Editor’s note: The following article written by Michael Schmidt, “Social Media and the Hospitality Industry: Thoughts On A Recent NLRB Complaint,” refers to a case whose final settlement can be viewed at http://www.nlrb.gov/news/settlement-reached-case-involving-discharge-facebook-comments.
You can’t stop derogatory reviews of your restaurant from appearing online. But is there anything you can do if one of your employees goes on a social networking site and posts complaints about your restaurant? A top labor attorney says that when social media and employment law collide, the legal ramifications are very, very tricky.
There is no denying the prevalence of social networking sites in society today, including in the restaurant and hospitality industries where many workplaces are defined by their relatively “social” and informal settings. However, with the benefits and ease of social media also come certain legal implications that employers should consider when deciding whether to use social media (or the information obtained from social media) in their employment-related decisions. A recent development involving the National Labor Relations Board (NLRB) highlights the legal tightrope that must be walked.
The NLRB is charged with interpreting and enforcing the National Labor Relations Act (“the Act”), which is one of those employment statutes that is rife with misunderstanding in the minds of many hospitality industry employers who believe that the Act is only applicable to the unionized workforce. In fact, while the Act does apply largely to the union setting, it is important to dispel the employer myth by understanding that the Act also applies to private, non-union employees as well.
Enacted in 1935, the Act affords certain protections to employees, including the right to engage in “concerted activities” for their “mutual aid or protection.” Thus, employers can be found to have engaged in an “unfair labor practice” if they interfere with the exercise of that right. “Concerted activities” include activities in which an employee engages with, or on the authority of, other employees, and not merely on that employee’s own behalf. Fast forward to 2010, and the new world of social media has implications for the proscriptions in this time-honored statute.
On October 27, 2010, the NLRB filed a complaint against American Medical Response of Connecticut, Inc. after the ambulance service fired an employee for criticizing her boss on Facebook. Following an internal dispute at work, the employee apparently posted negative remarks about her boss on her Facebook page, albeit from her home computer. That comment apparently prompted “supportive responses” from her co-workers, which then resulted in additional negative comments being posted by the employee about her boss and employment conditions. In its court complaint, the NLRB alleged that the employee was unlawfully terminated for engaging in protected concerted activities with her co-workers, by posting/discussing various concerns about her employment on a social networking site.
As noted above, the restaurant and hospitality industries are particularly vulnerable to groups of employees engaging in social activities (both in the workplace and outside through forms of social media) that could spill into discussions and activities involving the employees’ working conditions. The NLRB’s recent court action is still in its infant stage, but there are a few points that should be considered by employers.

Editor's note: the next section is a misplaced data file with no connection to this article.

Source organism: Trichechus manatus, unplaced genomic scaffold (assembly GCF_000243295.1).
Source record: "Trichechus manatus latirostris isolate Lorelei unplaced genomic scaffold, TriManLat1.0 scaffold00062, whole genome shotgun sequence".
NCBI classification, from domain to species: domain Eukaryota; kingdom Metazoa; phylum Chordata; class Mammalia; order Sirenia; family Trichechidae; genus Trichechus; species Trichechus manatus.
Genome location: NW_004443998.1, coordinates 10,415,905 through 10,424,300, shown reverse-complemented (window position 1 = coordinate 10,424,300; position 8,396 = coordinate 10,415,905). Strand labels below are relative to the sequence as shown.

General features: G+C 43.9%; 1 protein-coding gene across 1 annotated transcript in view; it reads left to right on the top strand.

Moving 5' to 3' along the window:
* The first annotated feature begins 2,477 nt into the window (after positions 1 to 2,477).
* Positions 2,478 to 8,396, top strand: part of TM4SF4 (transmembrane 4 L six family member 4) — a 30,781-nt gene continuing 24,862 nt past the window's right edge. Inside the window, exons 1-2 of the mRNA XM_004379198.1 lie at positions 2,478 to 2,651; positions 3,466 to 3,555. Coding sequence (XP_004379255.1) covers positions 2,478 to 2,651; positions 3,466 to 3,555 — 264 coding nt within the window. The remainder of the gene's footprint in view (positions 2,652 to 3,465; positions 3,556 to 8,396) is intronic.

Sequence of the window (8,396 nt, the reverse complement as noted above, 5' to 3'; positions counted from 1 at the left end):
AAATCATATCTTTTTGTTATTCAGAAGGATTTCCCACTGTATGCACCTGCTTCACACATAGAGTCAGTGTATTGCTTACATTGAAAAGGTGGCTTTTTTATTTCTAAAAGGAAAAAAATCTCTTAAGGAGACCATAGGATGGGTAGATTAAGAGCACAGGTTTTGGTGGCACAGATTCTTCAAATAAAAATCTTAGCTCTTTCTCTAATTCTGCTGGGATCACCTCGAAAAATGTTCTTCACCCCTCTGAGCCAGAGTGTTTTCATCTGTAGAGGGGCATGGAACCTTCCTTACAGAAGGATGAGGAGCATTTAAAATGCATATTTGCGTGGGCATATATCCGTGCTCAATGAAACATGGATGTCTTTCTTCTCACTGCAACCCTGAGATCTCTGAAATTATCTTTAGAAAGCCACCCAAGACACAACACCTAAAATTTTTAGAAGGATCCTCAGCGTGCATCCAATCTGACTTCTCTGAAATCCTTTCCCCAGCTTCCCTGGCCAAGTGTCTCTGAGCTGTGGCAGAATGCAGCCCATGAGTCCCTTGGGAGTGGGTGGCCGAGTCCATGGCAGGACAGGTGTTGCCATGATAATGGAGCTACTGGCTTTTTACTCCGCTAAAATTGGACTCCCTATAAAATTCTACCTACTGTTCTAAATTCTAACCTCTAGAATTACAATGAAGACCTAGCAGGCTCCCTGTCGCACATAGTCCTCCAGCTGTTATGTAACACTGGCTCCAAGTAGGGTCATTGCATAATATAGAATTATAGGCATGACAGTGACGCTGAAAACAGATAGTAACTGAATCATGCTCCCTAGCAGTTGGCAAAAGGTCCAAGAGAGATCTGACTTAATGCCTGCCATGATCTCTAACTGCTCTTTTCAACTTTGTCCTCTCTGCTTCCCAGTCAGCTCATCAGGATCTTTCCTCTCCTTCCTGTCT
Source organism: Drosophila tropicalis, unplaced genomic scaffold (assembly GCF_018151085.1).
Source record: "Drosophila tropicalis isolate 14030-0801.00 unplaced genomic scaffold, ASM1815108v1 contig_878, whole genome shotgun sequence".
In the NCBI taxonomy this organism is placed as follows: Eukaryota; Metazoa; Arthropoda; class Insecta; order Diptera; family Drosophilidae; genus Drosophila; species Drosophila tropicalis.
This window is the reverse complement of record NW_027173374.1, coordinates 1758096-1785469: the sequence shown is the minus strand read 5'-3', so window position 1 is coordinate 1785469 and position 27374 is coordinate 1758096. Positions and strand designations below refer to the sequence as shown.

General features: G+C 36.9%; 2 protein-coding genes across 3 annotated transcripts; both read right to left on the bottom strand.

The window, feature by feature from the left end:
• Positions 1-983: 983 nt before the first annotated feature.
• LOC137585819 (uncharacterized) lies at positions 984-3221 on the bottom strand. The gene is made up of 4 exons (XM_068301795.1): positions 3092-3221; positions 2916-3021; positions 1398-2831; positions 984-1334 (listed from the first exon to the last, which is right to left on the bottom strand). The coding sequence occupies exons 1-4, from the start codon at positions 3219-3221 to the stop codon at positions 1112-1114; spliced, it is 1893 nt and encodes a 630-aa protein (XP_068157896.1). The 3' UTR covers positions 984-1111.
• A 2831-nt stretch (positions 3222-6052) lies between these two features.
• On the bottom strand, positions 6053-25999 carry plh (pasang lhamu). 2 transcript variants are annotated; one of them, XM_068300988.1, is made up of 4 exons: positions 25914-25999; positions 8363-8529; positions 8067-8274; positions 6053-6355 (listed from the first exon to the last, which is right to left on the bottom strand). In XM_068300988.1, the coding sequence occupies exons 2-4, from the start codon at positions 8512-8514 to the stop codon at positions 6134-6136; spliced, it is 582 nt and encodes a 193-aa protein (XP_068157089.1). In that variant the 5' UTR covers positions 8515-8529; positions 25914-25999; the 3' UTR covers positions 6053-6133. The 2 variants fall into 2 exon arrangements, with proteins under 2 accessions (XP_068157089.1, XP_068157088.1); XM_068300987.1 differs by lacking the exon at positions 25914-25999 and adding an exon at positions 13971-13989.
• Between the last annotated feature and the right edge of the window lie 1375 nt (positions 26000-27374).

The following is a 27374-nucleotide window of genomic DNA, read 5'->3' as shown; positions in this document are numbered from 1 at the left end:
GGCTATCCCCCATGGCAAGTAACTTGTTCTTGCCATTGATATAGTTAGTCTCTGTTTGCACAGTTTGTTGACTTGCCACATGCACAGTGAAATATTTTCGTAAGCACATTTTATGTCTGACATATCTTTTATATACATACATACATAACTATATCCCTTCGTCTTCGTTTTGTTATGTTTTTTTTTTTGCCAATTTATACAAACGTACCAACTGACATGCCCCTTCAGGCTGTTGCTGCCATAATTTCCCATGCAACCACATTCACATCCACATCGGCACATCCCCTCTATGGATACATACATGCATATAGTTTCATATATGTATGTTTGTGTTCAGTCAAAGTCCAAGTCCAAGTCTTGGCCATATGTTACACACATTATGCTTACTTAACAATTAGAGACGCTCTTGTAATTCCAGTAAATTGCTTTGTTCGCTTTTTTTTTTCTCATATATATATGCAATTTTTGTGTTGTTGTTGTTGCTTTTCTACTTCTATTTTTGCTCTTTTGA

First, employers should consider whether to monitor social media use by employees, or utilize information obtained through social media, in the first instance. Consideration should be given to what information the employer feels it needs to obtain, and then to the particular individual(s) on behalf of the employer with whom access to such information should be entrusted. Sometimes the resulting problems associated with information, once obtained, is not worth the purpose for which it was originally sought.
Second, one cannot overstate the need to create appropriate social media policies that are not – as the NLRB suggested in its Connecticut complaint – overly broad and, perhaps, unlawful on their face.
Third, when considering taking adverse action against an employee based on social media statements or conduct, employers should consider whether that employee was engaging in protected activity under a statute such as the Act. For example, was the employee engaging in activity that bears a relationship to employees’ interests as employees, as opposed to mere political or non-employment-related interests? Do the statements evidence the mere lashing out by, or insubordination of, a single employee based solely on his or her own opinion, or is there evidence of “concerted” conduct between or among more than one employee, such that the activity could be for their “mutual aid or protection”?
Employer use of social media, and the law interpreting the viability of such use, is rapidly increasing and developing. Employers in the restaurant and hospitality industries should carefully navigate through this minefield to ensure that they will not also be on the receiving end of an NLRB complaint.
Michael C. Schmidt is a member of New York office of Cozen O’Connor, where he specializes in representing employers in employment litigation and arbitration, and counseling management on day-to-day issues. Schmidt is also an adjunct professor of law at Touro Law School in Central Islip, New York, where he teaches employment law, and author of Social Media Employment Law Blog ( www.socialmediaemploymentlawblog.com ) . He can be reached at email@example.com .